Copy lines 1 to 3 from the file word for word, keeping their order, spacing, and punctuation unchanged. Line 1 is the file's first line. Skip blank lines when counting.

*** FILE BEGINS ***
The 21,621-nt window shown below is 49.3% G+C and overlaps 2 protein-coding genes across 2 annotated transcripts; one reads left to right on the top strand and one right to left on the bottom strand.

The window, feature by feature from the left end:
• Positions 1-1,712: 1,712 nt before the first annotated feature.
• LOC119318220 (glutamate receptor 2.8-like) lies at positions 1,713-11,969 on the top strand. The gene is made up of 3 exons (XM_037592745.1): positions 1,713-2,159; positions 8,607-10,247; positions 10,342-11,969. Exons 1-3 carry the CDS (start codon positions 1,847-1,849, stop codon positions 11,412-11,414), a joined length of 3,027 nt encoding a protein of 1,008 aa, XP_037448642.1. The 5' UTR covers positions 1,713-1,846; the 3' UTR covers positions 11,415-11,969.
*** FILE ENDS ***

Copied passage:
The 21,621-nt window shown below is 49.3% G+C and overlaps 2 protein-coding genes across 2 annotated transcripts; one reads left to right on the top strand and one right to left on the bottom strand.

The window, feature by feature from the left end:
• Positions 1-1,712: 1,712 nt before the first annotated feature.